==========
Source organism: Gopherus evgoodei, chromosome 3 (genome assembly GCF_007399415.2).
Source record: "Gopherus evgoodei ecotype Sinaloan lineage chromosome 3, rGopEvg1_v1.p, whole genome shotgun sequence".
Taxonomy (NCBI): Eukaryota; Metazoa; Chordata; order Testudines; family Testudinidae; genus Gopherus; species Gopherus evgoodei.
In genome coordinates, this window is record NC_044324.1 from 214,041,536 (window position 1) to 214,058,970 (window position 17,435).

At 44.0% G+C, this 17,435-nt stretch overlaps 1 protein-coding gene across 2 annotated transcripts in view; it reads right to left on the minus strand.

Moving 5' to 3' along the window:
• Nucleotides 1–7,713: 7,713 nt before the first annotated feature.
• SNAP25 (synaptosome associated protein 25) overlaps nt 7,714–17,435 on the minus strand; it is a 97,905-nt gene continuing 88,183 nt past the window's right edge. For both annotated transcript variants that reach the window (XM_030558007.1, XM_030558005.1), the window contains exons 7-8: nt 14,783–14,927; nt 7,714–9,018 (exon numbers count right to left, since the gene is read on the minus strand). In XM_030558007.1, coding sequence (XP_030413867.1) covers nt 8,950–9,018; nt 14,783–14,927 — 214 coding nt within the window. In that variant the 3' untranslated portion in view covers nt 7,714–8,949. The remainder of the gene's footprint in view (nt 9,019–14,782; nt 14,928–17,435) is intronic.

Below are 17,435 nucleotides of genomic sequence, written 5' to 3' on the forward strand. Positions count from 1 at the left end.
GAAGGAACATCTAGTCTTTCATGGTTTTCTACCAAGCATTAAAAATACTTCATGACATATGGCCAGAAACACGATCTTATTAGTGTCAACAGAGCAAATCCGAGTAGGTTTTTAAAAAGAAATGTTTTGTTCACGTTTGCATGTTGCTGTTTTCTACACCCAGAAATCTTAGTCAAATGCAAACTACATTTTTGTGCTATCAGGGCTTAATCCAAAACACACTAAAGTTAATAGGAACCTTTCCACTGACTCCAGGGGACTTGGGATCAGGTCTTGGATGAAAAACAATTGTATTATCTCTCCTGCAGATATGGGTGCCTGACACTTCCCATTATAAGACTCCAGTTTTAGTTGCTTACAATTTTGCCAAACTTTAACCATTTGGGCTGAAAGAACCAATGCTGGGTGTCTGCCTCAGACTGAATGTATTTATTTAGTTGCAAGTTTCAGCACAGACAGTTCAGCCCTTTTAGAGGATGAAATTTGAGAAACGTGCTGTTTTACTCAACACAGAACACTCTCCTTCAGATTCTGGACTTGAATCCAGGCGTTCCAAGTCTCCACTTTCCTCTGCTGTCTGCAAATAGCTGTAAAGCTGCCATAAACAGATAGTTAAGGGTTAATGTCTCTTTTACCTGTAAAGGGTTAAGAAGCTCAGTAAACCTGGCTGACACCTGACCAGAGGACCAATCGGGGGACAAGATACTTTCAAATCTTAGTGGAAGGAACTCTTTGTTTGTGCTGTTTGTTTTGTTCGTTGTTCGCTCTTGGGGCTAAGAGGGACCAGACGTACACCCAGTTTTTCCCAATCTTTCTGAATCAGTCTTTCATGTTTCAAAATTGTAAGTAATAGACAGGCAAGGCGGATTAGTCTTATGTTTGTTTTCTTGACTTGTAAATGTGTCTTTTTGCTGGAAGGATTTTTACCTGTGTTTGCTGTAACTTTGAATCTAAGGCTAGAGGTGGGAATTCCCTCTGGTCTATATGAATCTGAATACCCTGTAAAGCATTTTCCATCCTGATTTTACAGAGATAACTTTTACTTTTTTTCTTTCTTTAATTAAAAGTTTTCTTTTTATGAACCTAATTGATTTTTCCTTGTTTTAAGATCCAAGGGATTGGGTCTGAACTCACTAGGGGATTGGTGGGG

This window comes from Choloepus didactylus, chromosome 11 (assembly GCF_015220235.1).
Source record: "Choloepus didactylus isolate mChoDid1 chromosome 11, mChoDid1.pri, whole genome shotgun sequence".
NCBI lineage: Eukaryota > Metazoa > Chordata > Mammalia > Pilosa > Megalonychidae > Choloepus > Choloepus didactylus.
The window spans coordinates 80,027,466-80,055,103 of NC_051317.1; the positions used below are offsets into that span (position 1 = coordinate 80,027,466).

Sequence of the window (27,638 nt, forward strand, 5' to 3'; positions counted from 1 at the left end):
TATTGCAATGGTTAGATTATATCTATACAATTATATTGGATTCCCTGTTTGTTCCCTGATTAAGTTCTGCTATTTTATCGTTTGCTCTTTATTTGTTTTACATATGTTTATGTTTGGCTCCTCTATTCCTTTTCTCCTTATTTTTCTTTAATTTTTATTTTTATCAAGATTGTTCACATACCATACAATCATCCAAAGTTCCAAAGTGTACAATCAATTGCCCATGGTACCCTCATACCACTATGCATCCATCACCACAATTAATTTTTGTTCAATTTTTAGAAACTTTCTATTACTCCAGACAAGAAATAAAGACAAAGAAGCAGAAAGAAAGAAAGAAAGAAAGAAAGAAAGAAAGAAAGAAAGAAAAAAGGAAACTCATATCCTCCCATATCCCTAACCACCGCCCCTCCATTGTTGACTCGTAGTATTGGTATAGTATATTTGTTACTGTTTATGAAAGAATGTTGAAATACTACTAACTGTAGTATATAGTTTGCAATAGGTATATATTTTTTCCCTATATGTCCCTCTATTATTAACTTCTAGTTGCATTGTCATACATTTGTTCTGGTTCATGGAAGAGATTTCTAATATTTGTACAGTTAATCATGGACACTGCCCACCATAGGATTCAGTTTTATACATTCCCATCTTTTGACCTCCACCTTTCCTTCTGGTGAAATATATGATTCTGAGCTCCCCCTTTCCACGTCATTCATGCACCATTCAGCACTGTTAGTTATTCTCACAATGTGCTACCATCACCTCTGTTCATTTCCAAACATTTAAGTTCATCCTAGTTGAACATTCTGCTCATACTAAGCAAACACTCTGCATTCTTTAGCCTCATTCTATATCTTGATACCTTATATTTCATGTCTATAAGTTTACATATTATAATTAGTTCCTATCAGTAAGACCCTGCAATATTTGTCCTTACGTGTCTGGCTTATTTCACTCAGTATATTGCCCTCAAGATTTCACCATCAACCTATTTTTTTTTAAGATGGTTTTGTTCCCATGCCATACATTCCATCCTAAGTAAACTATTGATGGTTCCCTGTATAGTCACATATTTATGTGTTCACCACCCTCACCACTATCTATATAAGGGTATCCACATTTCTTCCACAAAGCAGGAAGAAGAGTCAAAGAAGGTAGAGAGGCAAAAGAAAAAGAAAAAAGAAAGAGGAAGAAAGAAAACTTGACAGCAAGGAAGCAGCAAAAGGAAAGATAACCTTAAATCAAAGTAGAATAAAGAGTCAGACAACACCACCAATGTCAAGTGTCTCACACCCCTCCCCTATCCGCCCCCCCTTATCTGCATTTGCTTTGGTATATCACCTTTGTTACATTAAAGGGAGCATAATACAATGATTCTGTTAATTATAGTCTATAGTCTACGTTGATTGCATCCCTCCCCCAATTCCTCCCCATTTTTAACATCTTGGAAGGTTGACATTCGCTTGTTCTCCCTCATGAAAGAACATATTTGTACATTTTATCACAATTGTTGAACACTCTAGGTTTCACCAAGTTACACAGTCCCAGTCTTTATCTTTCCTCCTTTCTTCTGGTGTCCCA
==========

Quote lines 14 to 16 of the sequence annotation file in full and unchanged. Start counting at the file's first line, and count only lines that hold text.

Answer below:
The window spans coordinates 80,027,466-80,055,103 of NC_051317.1; the positions used below are offsets into that span (position 1 = coordinate 80,027,466).

Sequence of the window (27,638 nt, forward strand, 5' to 3'; positions counted from 1 at the left end):
TATTGCAATGGTTAGATTATATCTATACAATTATATTGGATTCCCTGTTTGTTCCCTGATTAAGTTCTGCTATTTTATCGTTTGCTCTTTATTTGTTTTACATATGTTTATGTTTGGCTCCTCTATTCCTTTTCTCCTTATTTTTCTTTAATTTTTATTTTTATCAAGATTGTTCACATACCATACAATCATCCAAAGTTCCAAAGTGTACAATCAATTGCCCATGGTACCCTCATACCACTATGCATCCATCACCACAATTAATTTTTGTTCAATTTTTAGAAACTTTCTATTACTCCAGACAAGAAATAAAGACAAAGAAGCAGAAAGAAAGAAAGAAAGAAAGAAAGAAAGAAAGAAAGAAAGAAAAAAGGAAACTCATATCCTCCCATATCCCTAACCACCGCCCCTCCATTGTTGACTCGTAGTATTGGTATAGTATATTTGTTACTGTTTATGAAAGAATGTTGAAATACTACTAACTGTAGTATATAGTTTGCAATAGGTATATATTTTTTCCCTATATGTCCCTCTATTATTAACTTCTAGTTGCATTGTCATACATTTGTTCTGGTTCATGGAAGAGATTTCTAATATTTGTACAGTTAATCATGGACACTGCCCACCATAGGATTCAGTTTTATACATTCCCATCTTTTGACCTCCACCTTTCCTTCTGGTGAAATATATGATTCTGAGCTCCCCCTTTCCACGTCATTCATGCACCATTCAGCACTGTTAGTTATTCTCACAATGTGCTACCATCACCTCTGTTCATTTCCAAACATTTAAGTTCATCCTAGTTGAACATTCTGCTCATACTAAGCAAACACTCTGCATTCTTTAGCCTCATTCTATATCTTGATACCTTATATTTCATGTCTATAAGTTTACATATTATAATTAGTTCCTATCAGTAAGACCCTGCAATATTTGTCCTTACGTGTCTGGCTTATTTCACTCAGTATATTGCCCTCAAGATTTCACCATCAACCTATTTTTTTTTAAGATGGTTTTGTTCCCATGCCATACATTCCATCCTAAGTAAACTATTGATGGTTCCCTGTATAGTCACATATTTATGTGTTCACCACCCTCACCACTATCTATATAAGGGTATCCACATTTCTTCCACAAAGCAGGAAGAAGAGTCAAAGAAGGTAGAGAGGCAAAAGAAAAAGAAAAAAGAAAGAGGAAGAAAGAAAACTTGACAGCAAGGAAGCAGCAAAAGGAAAGATAACCTTAAATCAAAGTAGAATAAAGAGTCAGACAACACCACCAATGTCAAGTGTCTCACACCCCTCCCCTATCCGCCCCCCCTTATCTGCATTTGCTTTGGTATATCACCTTTGTTACATTAAAGGGAGCATAATACAATGATTCTGTTAATTATAGTCTATAGTCTACGTTGATTGCATCCCTCCCCCAATTCCTCCCCATTTTTAACATCTTGGAAGGTTGACATTCGCTTGTTCTCCCTCATGAAAGAACATATTTGTACATTTTATCACAATTGTTGAACACTCTAGGTTTCACCAAGTTACACAGTCCCAGTCTTTATCTTTCCTCCTTTCTTCTGGTGTCCCA